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Are you hoping to immerse your two-year old in a full-time Chinese immersion program, teaching him the flags of the world with flashcards, or starting Singapore Math already? Are you breastfeeding for an extended period of time and making sure you all sit down for family meals after your little one is weaned? Are you doing all this in the hope that your child will have excellent IQ scores and achieve academic success?
It may be time for another look at reality.
What Are IQ Tests, Really?
What do IQ tests measure? Ask many people this question, and most will reply that IQ tests measure somebody's general intelligence (in comparison to the rest of the population, they may or may not add). Reality is both more complex and more interesting. First developed in France by Alfred Binet to identify which pupils were likely to need extra help getting through the school system after compulsory schooling was introduced at the start of the 20th century, IQ tests weren't meant to offer bragging points or figure out which students were gifted at all.
David Wechsler, an American psychologist, took a broader view of intelligence as "the global capacity of a person to act purposefully, to think rationally, and to deal effectively with his environment" and took a modified version of Binet's original test to a whole new level by the 1950s, when he created his own test.
Scores for IQ tests are now determined by measuring someone's particular score against that of other same-age individuals in bell-curve fashion and much like infant weight charts. If you score 100 on an IQ test, that means your score is better than half of your peers as well as worse than half of your peers.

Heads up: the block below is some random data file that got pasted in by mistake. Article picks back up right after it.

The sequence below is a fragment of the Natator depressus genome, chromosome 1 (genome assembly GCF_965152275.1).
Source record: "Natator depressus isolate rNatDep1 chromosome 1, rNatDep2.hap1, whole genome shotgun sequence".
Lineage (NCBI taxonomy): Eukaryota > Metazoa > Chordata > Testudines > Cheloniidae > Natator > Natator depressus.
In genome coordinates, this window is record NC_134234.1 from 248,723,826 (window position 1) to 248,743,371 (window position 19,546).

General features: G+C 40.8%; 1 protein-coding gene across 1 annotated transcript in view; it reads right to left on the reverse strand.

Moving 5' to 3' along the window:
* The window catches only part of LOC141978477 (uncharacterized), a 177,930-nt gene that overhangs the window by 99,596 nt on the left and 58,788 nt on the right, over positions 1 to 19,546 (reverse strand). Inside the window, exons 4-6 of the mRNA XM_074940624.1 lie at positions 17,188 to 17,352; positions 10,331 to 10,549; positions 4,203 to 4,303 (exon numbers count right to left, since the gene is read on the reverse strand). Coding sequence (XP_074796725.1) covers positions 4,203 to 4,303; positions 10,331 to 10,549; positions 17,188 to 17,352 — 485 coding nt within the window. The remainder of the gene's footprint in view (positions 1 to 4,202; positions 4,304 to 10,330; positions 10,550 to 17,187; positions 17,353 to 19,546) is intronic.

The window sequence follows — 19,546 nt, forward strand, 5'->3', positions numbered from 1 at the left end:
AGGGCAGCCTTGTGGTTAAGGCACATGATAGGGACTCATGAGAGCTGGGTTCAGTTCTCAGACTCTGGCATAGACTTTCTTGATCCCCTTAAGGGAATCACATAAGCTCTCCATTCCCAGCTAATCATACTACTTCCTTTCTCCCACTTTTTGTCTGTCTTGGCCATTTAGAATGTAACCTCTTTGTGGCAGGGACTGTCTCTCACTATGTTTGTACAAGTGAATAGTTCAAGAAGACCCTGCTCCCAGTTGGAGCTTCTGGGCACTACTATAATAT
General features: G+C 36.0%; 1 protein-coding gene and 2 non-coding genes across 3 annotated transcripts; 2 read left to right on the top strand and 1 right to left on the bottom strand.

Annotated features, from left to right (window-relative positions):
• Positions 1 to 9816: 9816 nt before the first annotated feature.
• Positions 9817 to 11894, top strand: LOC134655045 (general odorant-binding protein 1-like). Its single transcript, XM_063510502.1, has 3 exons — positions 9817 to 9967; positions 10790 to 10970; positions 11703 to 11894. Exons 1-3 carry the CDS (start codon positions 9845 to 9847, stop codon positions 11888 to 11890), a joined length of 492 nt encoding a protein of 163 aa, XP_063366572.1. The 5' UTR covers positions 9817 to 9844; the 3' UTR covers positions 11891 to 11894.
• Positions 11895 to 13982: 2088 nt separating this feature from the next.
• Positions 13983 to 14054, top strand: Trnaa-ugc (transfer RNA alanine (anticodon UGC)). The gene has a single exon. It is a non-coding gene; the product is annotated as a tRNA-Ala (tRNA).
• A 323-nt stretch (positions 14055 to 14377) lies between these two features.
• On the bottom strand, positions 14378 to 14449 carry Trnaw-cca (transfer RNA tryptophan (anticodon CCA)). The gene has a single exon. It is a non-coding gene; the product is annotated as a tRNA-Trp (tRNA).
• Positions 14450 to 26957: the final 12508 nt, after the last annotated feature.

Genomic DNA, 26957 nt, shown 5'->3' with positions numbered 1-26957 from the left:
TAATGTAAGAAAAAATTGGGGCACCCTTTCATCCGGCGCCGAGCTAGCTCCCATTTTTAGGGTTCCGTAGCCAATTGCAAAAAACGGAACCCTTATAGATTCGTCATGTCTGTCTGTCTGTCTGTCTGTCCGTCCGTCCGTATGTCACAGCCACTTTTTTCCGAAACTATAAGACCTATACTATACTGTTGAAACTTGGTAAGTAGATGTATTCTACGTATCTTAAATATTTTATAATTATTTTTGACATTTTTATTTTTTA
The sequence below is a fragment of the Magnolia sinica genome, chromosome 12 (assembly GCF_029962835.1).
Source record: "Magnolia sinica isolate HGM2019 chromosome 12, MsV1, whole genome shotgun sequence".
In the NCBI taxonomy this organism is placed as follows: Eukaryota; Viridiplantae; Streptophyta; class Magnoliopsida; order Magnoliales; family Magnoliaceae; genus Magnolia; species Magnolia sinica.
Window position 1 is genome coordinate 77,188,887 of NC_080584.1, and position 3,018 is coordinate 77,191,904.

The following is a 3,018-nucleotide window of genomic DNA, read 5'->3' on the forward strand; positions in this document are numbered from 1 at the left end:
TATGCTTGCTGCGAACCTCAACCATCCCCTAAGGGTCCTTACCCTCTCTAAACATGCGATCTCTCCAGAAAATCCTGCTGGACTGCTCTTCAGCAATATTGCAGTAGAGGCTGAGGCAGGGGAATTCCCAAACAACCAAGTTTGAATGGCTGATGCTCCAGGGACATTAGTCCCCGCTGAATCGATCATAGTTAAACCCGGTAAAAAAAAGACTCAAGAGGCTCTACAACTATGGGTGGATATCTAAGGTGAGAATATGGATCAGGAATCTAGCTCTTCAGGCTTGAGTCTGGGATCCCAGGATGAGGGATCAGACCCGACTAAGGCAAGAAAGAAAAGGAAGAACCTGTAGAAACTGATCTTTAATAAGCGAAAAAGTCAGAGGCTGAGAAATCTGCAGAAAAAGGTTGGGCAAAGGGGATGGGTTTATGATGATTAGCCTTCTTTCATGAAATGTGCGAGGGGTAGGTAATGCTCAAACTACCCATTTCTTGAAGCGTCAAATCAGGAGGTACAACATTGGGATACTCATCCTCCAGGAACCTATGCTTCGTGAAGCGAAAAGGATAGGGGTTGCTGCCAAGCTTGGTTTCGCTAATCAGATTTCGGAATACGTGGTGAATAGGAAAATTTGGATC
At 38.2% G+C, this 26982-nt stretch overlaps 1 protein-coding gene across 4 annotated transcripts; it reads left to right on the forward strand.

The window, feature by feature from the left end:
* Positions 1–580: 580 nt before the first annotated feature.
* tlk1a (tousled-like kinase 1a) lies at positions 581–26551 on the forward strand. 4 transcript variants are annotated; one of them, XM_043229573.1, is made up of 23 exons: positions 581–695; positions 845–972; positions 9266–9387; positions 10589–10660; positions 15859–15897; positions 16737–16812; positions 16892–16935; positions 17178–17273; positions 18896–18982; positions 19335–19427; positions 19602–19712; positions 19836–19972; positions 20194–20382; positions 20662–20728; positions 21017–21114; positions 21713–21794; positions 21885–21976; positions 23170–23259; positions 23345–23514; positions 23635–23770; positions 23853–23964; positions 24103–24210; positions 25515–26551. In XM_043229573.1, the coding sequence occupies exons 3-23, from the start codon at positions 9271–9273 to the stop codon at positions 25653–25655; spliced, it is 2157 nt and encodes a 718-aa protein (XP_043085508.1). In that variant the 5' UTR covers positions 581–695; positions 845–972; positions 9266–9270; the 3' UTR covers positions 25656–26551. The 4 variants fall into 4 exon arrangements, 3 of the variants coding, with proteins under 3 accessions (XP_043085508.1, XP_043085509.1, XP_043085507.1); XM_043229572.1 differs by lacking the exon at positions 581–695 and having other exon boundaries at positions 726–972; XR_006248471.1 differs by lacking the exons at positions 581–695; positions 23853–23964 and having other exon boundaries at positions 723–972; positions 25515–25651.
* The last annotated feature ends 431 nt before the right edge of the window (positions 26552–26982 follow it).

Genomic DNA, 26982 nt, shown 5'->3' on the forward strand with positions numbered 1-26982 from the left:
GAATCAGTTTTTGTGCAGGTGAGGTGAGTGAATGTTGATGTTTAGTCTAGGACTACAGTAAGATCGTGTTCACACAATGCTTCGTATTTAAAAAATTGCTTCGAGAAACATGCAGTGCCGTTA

They measure, rather than someone's overall intelligence, how well someone performs on an IQ test, in other words those academic abilities measured by the test which that person is able to display on the day of testing. Not only does an IQ test not have some magical ability to provide an objective look into someone's innate intelligence, it also fails to even test such important areas as creativity, practical intelligence, and emotional intelligence.
In addition, IQ tests also fail to reveal what a person's true potential is, even in the narrow academic sphere it seeks to measure in the first place. And that's before we even get to the bit where questions posed on IQ tests have a single correct answer, much like the standardized tests offered to elementary school students, whereas in "real life", it's actually divergent thinkers, those who offer out of the box solutions, who tend to have the highest potential.
The IQ test might have an almost unruinable reputation, but does it really deserve that?